Truce or not? France and UK at odds after crunch talks

(From L) Italian Prime Minister Mario Draghi, French President Emmanuel Macron and British Prime Minister Boris Johnson at the Trevi fountain in central Rome
(From L) Italian Prime Minister Mario Draghi, French President Emmanuel Macron and British Prime Minister Boris Johnson at the Trevi fountain in central Rome on October 31st, 2021. France and Britain's takes on the outcome of fishing rights talks between their respective leaders are poles apart. Andreas SOLARO / AFP
France and Britain offered wildly differing accounts after their leaders met Sunday to resolve a row over post-Brexit fishing rights that threatens to turn into a full-blown trade war.

President Emmanuel Macron’s office was optimistic after the French leader met Prime Minister Boris Johnson one-on-one, without aides, for about half an hour on the margins of the G20 summit in Rome.

The leaders agreed to work on “practical and operational measures” to resolve the dispute in the coming days, the office said.

They were united on the need for a “de-escalation” with concrete action “as soon as possible” it added, a day after Macron and Johnson gave each other friendly pats on the back at the G20.

But Downing Street denied any such agreement, and insisted it was up to Paris to back down on a threat to trigger trade reprisals against British fishing catches and other goods from Tuesday.

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As the leaders met, the threat of “proportionate and reversible measures” against Britain was reaffirmed on Twitter Sunday by French Europe minister Clement Beaune.

 “If the French government want to come forward with proposals to de-escalate the threats they have made, we would absolutely welcome them,” Johnson’s spokesman told reporters in Rome.

“Our position has not changed,” he said.

France is incensed that Britain and the Channel Islands of Jersey and Guernsey have not issued some French boats licences to fish in their waters since Brexit took full effect at the start of 2021.

The dispute has taken time out of both leaders’ packed schedules when they are both working hard on the climate change agenda heading into the UN’s COP26 meeting in Glasgow.

Johnson will host more than 120 leaders at a COP26 summit on Monday and Tuesday, and has repeatedly said that Britain, France and the EU as a whole need to stay focused on the existential threat.

‘Not helpful’ 
“France is a longstanding ally. It was an open meeting. They had a lot to discuss,” Johnson’s spokesman said.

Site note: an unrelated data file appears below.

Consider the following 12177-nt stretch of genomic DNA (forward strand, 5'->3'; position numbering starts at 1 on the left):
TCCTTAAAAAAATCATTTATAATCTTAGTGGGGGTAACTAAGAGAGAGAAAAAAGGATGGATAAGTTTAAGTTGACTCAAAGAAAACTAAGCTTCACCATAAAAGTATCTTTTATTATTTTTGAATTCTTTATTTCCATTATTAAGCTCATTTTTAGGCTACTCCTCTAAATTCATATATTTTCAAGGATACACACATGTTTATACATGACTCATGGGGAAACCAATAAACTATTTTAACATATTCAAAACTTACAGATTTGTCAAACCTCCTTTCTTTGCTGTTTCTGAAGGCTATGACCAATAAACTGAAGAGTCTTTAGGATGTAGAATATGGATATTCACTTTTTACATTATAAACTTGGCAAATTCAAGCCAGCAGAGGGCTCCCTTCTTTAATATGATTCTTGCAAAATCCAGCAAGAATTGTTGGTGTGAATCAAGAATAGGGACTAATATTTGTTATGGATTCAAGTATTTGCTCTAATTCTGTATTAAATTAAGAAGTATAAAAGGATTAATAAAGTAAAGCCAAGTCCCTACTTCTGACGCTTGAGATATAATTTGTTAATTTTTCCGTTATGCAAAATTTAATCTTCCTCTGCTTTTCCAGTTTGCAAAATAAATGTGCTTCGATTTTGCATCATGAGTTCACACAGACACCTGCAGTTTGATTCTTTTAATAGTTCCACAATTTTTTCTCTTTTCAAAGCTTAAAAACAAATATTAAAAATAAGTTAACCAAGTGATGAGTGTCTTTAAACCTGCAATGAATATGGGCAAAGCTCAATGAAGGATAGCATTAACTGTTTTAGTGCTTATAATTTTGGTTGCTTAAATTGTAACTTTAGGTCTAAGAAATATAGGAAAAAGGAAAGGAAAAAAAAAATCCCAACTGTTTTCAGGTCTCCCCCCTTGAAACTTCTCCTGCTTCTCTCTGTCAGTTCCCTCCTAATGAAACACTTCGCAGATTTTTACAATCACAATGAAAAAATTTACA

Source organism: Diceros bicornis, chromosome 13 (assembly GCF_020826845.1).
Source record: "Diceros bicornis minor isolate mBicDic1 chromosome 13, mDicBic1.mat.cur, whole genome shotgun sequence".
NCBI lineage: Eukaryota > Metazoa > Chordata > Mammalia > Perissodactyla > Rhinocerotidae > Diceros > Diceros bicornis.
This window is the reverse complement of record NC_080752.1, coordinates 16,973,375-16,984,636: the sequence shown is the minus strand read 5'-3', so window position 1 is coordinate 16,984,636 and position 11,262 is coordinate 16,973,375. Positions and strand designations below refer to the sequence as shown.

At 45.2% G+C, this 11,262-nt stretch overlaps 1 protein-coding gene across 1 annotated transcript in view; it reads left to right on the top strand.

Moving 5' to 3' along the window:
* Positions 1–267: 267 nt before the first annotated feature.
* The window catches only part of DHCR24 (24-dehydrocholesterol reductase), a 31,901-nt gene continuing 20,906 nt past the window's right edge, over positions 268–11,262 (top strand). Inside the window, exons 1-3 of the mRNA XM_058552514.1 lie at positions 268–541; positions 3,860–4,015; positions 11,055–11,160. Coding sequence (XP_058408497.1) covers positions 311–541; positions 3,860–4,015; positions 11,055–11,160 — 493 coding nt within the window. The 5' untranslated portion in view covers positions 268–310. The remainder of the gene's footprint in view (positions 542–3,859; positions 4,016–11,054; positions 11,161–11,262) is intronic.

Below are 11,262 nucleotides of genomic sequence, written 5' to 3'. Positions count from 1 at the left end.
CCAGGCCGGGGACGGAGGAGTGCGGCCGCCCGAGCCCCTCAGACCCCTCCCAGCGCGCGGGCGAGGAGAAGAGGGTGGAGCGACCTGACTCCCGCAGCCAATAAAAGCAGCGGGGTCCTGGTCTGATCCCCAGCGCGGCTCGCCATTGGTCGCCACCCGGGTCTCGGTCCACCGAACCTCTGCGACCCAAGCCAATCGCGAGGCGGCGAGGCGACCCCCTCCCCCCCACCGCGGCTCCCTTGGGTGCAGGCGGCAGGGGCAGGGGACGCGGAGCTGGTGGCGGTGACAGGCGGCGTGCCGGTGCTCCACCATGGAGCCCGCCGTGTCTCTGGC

But he stressed the UK would continue to process applications by French and other EU fishing vessels to ply its waters based solely on technical data.

“We stand ready to work with the French government and individual fishermen if they have the requisite data. There’s no further work to be done.”

Johnson’s own focus in the Macron meeting was on persuading the EU to amend a post-Brexit protocol governing trade between Great Britain and Northern Ireland, the spokesman added.

And he said a strongly worded letter from French Prime Minister Jean Castex, urging EU chief Ursula von der Leyen to punish Britain over Brexit, was “not helpful”.

On Saturday in Rome, Johnson complained to von der Leyen that the French threats were “completely unjustified”.

London is warning it could activate a Brexit dispute tool for the first time, exposing all of the EU to potential UK trade measures, if France executes its threatened actions on Tuesday.

Paris had vowed that unless more licences are approved, it would ban UK boats from unloading their catches at French ports, and even impose checks on all products brought to France from Britain.

For his part, Macron warned Friday that Britain’s “credibility” was on the line, accusing London of ignoring the Brexit trade deal agreed with Brussels after years of tortuous negotiations.

“When you spend years negotiating a treaty and then a few months later you do the opposite of what was decided on the aspects that suit you the least, it is not a big sign of your credibility,” he told the Financial Times.

Both the UK and French governments have been intensifying their angry rhetoric in recent weeks, and France last week detained a British trawler that was allegedly fishing illegally in its waters.

The two sides have also been at loggerheads over a nuclear submarine alliance involving Australia, Britain and the United States, dubbed AUKUS, that left France in the cold.

READ ALSO: ANALYSIS: Why the new fishing row between France and UK could get nasty

READ ALSO: EXPLAINED: Why are France and the UK fighting about fish?


Member comments

  1. how do i ensure that i am registered to continue receiving The Local please. I am being told regularly my membership has expired but not able to renew.

    Richard Bill
    363 Promenade de Coty, 46000 Cahors, France 33 565212007

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  2. It only takes one party to say there’s no agreement and there’s no agreement. Bit peculiar to pretend otherwise.

    1. Yet the other evening they were all gorging on a feast Louis XIV would be jealous of along, of course, with their hangers on whoops wives. Isn’t it about time people woke up to the fact all this bravado is being played out for the British guttersnipe press whilst the court jester and Macron are glad-handing and their wives are out shopping.

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